Luckily for us, Old English is pretty exhaustively documented in resources like An Anglo-Saxon Dictionary by Joseph Bosworth and, later, T. Northcote Toller. Like some sort of Old English Tobin’s Spirit Guide, it’s often just called “Bosworth and Toller.” To compile the glossary below, I used Bosworth and Toller, supplementing it with Wiktionary‘s Old English resources and some references from Clark-Hall’s A Concise Anglo-Saxon dictionary.

If you were looking to follow along in Madame Xanadu, I’d suggest the online Bosworth and Toller; if you’d rather have a book beside you to reference while you read, use Clark-Hall, it’s only ten bucks and it covers most of the major vocabulary.

Anyway! The glossary of Madame Xanadu’s Anglo-Saxon spellcasting terms!

ábelpecian: Anyone? I’ve got nothing, not in Bosworth and Toller and not in Wiktionary, and not in Hall and Merrit.

áblindan: “To blind.”

áfeorsian: “To expel.”

ástencan: “To scatter.”

áswefecian: “To extirpate.”

atemian: “To subdue.”

áwærian ingemynd: “To avoid memory;” in this case, to escape being remembered by onlookers.

áworpennes ísenbend: “Rejection of iron bondage,” sort of an “Accio GTFO!”

cierran: “To turn,” I think. (cf. undercierran, “to subvert”)

clænsung: “A cleansing; a chastening.”

dæges: “daily.”

fisc hléapettan: “fish, leap up”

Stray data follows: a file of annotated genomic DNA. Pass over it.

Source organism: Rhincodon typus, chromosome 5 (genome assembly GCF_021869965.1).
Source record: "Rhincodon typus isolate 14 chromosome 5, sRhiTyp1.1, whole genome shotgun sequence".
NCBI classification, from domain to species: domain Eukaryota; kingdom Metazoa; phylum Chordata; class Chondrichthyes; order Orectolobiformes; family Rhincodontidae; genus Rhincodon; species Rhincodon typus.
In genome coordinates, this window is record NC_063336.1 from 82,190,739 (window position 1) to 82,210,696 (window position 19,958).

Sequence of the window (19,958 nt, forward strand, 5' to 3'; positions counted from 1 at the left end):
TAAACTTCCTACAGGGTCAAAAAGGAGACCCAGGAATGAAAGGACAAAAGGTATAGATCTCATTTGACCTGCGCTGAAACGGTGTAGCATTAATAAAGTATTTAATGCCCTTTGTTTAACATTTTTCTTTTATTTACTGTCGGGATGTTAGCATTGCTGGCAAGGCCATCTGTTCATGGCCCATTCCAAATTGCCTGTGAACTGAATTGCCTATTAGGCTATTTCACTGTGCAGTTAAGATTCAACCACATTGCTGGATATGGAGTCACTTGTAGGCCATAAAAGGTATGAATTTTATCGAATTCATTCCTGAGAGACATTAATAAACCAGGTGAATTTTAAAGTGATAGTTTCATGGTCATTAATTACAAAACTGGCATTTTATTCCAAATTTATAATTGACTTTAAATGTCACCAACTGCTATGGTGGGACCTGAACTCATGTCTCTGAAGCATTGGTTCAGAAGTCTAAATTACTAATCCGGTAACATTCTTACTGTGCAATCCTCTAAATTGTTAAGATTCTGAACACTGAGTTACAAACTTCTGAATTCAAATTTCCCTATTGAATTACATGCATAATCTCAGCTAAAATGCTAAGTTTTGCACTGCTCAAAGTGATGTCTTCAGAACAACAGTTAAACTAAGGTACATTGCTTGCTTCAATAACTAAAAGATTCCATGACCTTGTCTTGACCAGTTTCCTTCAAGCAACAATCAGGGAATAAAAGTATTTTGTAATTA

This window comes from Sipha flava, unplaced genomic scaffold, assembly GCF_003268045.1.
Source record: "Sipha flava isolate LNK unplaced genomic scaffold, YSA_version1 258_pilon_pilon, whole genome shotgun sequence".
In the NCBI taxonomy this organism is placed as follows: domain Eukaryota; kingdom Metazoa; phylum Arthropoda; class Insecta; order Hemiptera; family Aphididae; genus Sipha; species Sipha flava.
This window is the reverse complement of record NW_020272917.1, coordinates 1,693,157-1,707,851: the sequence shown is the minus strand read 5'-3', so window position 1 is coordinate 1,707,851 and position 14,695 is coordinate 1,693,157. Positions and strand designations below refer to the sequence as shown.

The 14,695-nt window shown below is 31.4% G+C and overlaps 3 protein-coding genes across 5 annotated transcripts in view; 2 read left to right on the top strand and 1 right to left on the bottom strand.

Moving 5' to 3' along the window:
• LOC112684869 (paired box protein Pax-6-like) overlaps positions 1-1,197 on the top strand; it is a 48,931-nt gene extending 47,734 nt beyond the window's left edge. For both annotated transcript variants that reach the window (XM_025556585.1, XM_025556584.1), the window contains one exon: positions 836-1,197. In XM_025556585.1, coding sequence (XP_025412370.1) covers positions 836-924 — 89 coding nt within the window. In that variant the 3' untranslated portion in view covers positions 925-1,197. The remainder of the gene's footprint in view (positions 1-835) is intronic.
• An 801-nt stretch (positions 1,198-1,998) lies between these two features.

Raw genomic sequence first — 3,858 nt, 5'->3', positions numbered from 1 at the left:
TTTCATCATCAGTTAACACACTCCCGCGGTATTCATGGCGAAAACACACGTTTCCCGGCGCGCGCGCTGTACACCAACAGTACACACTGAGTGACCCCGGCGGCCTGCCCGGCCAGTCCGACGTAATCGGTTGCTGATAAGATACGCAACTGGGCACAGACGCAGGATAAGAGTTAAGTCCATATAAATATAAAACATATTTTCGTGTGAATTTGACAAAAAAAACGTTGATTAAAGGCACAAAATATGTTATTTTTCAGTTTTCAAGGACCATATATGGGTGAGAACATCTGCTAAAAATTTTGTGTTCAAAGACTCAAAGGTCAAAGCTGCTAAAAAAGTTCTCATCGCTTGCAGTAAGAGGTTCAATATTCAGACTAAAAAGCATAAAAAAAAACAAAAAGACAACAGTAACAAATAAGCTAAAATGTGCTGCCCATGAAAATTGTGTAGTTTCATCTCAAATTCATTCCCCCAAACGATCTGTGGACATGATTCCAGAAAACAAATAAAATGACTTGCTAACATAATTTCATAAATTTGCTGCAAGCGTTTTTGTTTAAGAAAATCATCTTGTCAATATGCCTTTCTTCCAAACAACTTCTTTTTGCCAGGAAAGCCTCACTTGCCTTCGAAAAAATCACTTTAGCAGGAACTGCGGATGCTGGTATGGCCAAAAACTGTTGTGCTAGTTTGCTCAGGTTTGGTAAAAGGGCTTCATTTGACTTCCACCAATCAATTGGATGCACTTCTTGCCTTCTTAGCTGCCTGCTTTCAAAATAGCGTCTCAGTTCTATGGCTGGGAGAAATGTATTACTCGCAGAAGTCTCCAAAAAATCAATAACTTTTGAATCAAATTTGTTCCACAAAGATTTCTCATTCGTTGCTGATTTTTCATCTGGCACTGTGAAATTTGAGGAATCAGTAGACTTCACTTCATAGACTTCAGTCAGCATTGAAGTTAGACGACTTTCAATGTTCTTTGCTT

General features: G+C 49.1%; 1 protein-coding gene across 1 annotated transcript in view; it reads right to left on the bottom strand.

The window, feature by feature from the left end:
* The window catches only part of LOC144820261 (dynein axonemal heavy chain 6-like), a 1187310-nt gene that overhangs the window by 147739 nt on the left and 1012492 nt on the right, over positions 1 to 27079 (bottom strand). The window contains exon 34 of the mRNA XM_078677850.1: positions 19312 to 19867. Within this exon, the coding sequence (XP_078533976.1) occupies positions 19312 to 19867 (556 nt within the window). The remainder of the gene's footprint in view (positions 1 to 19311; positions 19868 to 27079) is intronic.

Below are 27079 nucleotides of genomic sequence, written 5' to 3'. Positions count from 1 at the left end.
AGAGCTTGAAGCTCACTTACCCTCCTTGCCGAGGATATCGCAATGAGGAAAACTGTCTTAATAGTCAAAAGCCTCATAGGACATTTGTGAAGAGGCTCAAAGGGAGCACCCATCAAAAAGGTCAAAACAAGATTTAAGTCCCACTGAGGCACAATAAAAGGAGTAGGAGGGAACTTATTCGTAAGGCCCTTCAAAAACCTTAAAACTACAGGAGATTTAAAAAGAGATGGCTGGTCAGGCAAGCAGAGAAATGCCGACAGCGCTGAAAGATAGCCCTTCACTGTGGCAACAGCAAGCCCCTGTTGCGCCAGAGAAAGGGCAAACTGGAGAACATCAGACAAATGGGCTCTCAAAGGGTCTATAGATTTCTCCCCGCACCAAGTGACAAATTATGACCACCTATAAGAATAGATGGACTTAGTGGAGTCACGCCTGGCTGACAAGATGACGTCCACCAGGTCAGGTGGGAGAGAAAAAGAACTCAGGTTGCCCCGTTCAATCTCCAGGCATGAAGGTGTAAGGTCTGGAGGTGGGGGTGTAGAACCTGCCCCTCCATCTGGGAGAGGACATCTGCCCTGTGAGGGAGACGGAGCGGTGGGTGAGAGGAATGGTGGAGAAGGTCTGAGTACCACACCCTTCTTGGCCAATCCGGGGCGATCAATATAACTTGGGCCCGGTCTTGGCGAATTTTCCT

Madame Xanadu summons fish.

You'll think you're lookin' at Aquaman: Nimue summons fisc to the disc.

geanhweórfa: Actually geánhweorfan, “to turn again or return.”

geósceaftgást andswaru: “Dire spirit, answer.”

hæl abeódan: An evocation of health and well-being.

ingefeallan: “To declare or reveal.” Sometimes seen as ingefællan, which I think is a misspelling. I, personally, would not want to be the letterer on this book.

lædan néosan: “To seek out new roads.”

Madame Xanadu summons a questing orb.

For the rest of us, there's an app for that.

lígbryne geweald: “Burn with the power of flame.” (Actually spelled lígbyrne.)

lígetræsc: “Lightning,” or, in this case, will-o-the-wisps. (Actually líg-ræsc.)

niehst: “nearest”

níwia: No clue. Not in the dictionaries I’m using. Anyone?

slápian: An evocation of sleep. To make sleepy.

ymbsprecan neódfreón: “Speak earnestly and freely.” This is a super-compound phrase and you’ll have to look up the individual bits in Bosworth and Toller.

yppan: “bring forth”

(Mad props to Chris “Slarti” Pinard for providing images for this post.)